Once upon a time in Australia there were only two varieties of potato -
Old and New. Now there are more varieties available than you
can poke a stick at.
For mashing our
favourites are Nicolas, Desirees, Bintjes,
King Edwards, and Russet Burbanks.
For potato salads White Hat's favourites are waxy varieties such
as Pink Fir, Kipfler, Patrone and Pink Eyes.
For roasting or baking White Hat's favourites are King Edwards
For chips (or French Fries) White Hat's favourites are low
sugar and floury varieties such as Sebago, Russet Burbanks, and
For boiling or steaming White Hat's favourites are waxy
varieties such as Patrone and Desiree
For gnocchi White Hat's favourites are Nicolas.
This waxy potato is the mainstay of the Netherlands. Just a little
creamier than the Patrone. Creamy with a yellow flesh. Good for potato
Good when you want crispy skins. Usually only around at the height of
A light coloured potato with slightly yellow flesh. These fairly small potatoes hold their shape well and are thus good for salads. However they can also be roasted whole
A white potato good for mashing or roasting.
A white potato good for roasting and chips
Pink skin and yellow flesh. Great for boiling.
It would be impolite to call Dutch Creams a 'spud'. They deserve the
full respect of being called a Potato (with a capital P). And they are
remarkably cheap - in Australia at least. Originally from Holland, the
best ones White Hat has tasted come from Tasmania. They don't need cream
and butter - just a little salt.
White flesh. Good for chips, roasting and mashing.
Cream skin and white flesh. Good for boiling whole or potato salad.
According to tradition this potato originated on the isle of Jersey
where a local farmer selected a particularly fine potato with 16 eyes.
He cut the eyes out and all Jersey Royals have descended from that
source hence the full name Jersey Royal Fluke.
Creamy skin and white flesh - the old staple
White flesh. Great for roasting, boiling and mashing.
Kipfler (or German Finger Potato)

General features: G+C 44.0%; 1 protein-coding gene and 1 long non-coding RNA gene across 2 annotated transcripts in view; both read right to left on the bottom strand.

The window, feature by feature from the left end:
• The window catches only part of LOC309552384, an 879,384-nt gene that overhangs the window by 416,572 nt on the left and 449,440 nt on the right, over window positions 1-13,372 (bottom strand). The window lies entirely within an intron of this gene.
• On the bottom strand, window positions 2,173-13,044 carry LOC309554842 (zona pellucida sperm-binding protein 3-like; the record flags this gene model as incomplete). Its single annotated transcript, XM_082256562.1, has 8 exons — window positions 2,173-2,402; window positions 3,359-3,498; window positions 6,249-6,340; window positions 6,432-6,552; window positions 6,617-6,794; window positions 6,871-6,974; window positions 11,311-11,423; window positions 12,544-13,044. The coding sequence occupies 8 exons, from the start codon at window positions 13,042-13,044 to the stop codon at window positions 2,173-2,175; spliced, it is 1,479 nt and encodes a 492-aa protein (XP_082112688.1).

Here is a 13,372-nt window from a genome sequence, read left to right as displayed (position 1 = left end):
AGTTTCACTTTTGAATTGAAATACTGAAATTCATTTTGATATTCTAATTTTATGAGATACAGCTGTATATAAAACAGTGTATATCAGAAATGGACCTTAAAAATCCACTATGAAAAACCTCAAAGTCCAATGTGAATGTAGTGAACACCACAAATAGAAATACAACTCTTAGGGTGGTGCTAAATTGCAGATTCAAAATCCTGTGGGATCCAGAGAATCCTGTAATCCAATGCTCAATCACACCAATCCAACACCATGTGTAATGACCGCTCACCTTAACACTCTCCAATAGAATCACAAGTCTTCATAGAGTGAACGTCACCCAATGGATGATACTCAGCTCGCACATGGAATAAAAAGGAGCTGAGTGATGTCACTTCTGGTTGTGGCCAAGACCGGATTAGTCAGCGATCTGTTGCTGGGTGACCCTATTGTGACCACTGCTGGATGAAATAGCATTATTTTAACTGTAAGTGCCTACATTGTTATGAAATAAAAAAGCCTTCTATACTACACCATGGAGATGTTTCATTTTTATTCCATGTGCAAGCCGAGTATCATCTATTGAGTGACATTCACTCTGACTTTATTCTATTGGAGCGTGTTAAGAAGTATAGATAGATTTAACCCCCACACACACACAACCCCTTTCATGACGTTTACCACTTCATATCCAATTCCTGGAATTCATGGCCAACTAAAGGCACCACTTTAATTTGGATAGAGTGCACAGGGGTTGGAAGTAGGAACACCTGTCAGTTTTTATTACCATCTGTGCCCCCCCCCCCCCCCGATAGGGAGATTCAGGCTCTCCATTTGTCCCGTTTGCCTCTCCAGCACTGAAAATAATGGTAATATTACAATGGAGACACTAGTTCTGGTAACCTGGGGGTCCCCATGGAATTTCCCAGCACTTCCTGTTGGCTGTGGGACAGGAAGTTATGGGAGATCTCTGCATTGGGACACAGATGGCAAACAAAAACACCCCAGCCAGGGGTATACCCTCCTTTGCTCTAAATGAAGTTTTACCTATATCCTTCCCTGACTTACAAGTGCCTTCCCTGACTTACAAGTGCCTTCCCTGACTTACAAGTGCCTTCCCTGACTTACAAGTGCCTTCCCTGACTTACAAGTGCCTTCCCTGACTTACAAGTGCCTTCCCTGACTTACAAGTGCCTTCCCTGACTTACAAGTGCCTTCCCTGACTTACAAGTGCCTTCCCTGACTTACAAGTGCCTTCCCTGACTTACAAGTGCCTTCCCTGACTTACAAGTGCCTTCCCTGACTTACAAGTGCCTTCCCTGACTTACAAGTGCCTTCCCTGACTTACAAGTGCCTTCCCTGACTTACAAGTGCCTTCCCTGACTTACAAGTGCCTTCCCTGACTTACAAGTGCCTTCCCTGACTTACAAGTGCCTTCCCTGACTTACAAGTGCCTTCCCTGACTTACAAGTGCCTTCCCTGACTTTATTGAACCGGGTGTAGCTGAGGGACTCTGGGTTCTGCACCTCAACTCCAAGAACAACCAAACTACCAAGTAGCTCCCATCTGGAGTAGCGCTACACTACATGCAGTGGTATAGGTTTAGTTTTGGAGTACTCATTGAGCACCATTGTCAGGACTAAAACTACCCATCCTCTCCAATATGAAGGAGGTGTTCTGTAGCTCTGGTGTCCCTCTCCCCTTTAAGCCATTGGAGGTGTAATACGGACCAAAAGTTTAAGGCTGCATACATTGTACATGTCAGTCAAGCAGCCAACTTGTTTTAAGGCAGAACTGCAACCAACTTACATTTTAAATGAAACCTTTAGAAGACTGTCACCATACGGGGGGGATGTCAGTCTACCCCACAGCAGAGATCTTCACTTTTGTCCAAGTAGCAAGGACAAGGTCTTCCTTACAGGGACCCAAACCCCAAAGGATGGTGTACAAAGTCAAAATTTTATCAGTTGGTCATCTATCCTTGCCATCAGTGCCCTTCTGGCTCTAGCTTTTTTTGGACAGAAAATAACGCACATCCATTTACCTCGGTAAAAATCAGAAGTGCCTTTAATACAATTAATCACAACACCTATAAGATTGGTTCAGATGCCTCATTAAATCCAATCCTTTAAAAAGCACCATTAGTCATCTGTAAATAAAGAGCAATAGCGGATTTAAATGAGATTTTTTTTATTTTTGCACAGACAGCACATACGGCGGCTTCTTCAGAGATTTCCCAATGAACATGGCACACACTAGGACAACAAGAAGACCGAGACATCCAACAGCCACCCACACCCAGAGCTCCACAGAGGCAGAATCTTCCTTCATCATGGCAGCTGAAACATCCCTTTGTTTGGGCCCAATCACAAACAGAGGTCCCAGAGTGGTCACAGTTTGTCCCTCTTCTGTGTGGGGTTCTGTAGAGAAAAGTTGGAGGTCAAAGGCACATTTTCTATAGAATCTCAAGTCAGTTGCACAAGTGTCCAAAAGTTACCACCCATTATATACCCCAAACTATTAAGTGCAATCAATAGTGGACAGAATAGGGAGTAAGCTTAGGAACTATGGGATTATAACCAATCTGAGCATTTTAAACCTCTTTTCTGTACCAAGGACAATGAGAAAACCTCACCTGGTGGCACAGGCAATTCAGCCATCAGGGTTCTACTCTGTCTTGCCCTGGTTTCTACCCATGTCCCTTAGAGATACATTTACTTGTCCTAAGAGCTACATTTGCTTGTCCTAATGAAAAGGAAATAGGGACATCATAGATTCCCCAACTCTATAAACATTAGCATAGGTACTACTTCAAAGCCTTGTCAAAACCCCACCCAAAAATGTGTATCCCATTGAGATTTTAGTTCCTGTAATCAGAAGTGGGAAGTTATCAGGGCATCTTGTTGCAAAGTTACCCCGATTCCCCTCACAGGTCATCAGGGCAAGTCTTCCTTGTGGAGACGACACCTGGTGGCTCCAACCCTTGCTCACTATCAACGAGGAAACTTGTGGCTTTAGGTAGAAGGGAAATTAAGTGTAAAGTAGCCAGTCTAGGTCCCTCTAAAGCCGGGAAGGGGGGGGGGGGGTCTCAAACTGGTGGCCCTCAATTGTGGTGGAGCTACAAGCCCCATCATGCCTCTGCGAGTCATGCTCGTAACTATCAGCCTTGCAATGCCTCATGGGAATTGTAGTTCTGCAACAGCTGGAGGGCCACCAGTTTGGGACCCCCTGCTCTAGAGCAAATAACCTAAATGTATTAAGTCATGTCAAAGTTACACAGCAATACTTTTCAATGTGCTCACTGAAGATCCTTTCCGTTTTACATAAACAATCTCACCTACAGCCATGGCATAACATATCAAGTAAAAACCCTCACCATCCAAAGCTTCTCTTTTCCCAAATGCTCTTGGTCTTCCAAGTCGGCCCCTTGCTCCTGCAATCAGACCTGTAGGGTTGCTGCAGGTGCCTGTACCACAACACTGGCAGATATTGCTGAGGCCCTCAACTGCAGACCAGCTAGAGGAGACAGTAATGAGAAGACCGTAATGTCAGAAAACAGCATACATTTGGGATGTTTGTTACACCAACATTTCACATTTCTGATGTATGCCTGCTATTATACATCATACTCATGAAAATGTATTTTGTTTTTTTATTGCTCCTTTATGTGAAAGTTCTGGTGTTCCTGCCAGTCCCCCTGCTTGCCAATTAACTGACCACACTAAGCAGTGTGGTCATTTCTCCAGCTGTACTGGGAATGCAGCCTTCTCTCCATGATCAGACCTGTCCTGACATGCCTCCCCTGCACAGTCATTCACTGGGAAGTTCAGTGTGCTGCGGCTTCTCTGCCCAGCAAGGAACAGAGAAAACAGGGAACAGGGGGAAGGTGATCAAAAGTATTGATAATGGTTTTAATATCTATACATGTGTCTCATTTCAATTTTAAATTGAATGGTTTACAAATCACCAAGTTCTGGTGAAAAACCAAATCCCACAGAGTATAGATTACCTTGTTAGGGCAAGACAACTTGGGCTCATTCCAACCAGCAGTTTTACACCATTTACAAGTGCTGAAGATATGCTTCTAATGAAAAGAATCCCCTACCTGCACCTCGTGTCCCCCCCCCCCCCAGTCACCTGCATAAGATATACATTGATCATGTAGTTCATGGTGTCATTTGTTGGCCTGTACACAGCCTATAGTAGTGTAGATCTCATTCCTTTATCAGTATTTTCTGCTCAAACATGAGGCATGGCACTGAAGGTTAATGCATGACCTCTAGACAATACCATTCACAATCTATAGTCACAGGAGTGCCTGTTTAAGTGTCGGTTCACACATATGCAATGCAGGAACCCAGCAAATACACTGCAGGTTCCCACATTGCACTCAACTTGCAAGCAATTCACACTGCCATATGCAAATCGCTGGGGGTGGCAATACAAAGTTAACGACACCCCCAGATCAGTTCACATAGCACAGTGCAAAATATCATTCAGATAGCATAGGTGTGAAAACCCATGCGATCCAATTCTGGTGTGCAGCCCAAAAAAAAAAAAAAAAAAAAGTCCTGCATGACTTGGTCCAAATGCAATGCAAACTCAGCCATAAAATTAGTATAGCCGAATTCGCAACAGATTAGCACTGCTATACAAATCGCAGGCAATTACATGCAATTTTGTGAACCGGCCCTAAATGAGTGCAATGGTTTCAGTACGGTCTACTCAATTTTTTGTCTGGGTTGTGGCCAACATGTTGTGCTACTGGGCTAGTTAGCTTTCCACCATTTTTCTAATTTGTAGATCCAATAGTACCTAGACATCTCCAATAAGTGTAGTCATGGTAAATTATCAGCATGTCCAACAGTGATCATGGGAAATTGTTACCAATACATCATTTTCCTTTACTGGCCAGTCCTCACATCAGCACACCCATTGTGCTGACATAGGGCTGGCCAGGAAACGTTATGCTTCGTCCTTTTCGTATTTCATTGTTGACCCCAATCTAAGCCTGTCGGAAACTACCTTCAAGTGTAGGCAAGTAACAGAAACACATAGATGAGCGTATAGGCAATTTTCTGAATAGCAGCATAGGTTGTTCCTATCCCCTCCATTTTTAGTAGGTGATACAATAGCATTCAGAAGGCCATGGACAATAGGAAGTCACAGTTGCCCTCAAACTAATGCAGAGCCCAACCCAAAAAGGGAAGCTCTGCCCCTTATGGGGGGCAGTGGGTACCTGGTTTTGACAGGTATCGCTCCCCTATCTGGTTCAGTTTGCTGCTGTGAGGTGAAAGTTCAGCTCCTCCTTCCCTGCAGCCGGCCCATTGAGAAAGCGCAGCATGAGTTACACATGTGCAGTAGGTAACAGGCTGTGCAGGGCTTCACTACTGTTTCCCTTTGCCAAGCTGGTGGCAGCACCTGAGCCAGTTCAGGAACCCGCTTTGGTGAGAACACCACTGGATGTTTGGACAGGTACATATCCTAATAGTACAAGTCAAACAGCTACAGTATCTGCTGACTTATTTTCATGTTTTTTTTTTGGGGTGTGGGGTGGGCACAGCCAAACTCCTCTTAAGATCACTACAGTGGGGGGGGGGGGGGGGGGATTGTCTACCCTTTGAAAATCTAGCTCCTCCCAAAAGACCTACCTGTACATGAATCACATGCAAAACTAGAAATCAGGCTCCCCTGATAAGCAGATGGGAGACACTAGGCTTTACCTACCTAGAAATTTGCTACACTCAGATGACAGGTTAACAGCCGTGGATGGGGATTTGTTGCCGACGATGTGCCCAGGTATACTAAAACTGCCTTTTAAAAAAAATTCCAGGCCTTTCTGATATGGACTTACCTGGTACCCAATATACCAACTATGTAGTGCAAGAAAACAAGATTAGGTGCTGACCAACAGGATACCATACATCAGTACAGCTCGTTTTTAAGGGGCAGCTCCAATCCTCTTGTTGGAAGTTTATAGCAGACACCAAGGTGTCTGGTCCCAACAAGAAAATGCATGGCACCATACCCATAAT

A waxy, finger shaped with creamy-coloured flesh. Great boiled,
steamed and in potato salads and for presentation purposes.
Yellow skin and flesh. Good for boiling and mashing.
Creamy-coloured skin and flesh. General purpose except for chips.
Yellow flesh. Excellent for mashing and gnocchi and good for boiling,
chips and roasting. It has a very buttery flavour.
Another good all rounder
Pink Eye (or Southern Gold)
A cold climate potato, so those from Southern Tasmania are usually
the best. A very nutty flavour. Good for roasting, boiling and salads.
Roast or salads. Waxy very firm never fall apart. Light yellow flesh
Pink Fir Apple Potatoes
The ultimate salad potato. They are very waxy and very firm
Pink skin and white flesh A good general purpose spud.
Originating from Peru, it has a subtle lavender flesh which can add a
decorative touch to potato salads or gnocchi. No need to peel.
Purple skin with a deep purple flesh. They pair well with savoury herbs, other starchy vegeatbles and meats such as pork or poultry.
Purple skin and yellow flesh. Good for roasting, mashing and chips.
Creamy texture, white flesh, rosy skin
Russet Burbanks (Idaho)
A good frying potato and good all-rounder
Red skin and yellow flesh. Good for roasting, mashing and chips.
Cream skin and white flesh. Good for chips, mashing and general
A waxy potato with a yellow flesh.
A yellow fleshed potato that is a good all rounder and good for
With a pure white flesh and a creamy texture they are a very good
general purpose spud. Named for the Department of Agriculture's potato
research station. Good mashed or in their jackets in oven. The purple
skin will rub off under a tap.
This potato has became so uncommon now that we are even unsure of its
spelling. It is more difficult to grow than more recent varieties which
is why it has fallen out of favour but White Hat finds it to be a
particularly flavoursome all-rounder and we particularly like it for
curries and casseroles where it holds its shape while absorbing the
flavours of the sauce. Those in Victoria should be able to pick them up
at the Melbourne Showgrounds Farmers' Market or the Daylesford Farmers'
Developed in Canada and not readily available in Australia, the Yukon Gold is a yellow potato similar to the
Bintje but not
quite as flavourful. A useful general purpose potato. At White Hat we
wouldn't go out of our way to buy it in Australia, but in USA where good
produce can be harder to find than Oz it may substitute for some of the
varieties listed above.
If you are in Melbourne, the best place for potatoes is the potato stall
Prahran Market where you will find at least a dozen varieties on any one
day. Stall 50 at the
South Melbourne Market also has a wide choice.
Similarly there are several stalls in Sheds H and I at the
Victoria Market which carry a wide variety of spuds.
A selection of varieties from Dobson's Potatoes in the
Goulburn Valley will
often be available at specialty greengrocers and markets. If you are
travelling in country Victoria be sure to check out the
Farmers Markets and farm gate sales.
Some potato recipes
Some related articles
Trentham Farmers' Market
Trentham's authentic Farmers Market has a selection of dairy and goats cheeses, fresh honey, eggs and live poultry, preserves, local potatoes and sourdough breads, organic and conventional produce, olive products, plants and fresh flowers, organic and conventional wines and an assortment of natural farm products.
Crookwell Potato Festival
Celebrating over 150 years of growing potatoes high on the Southern Tableland of NSW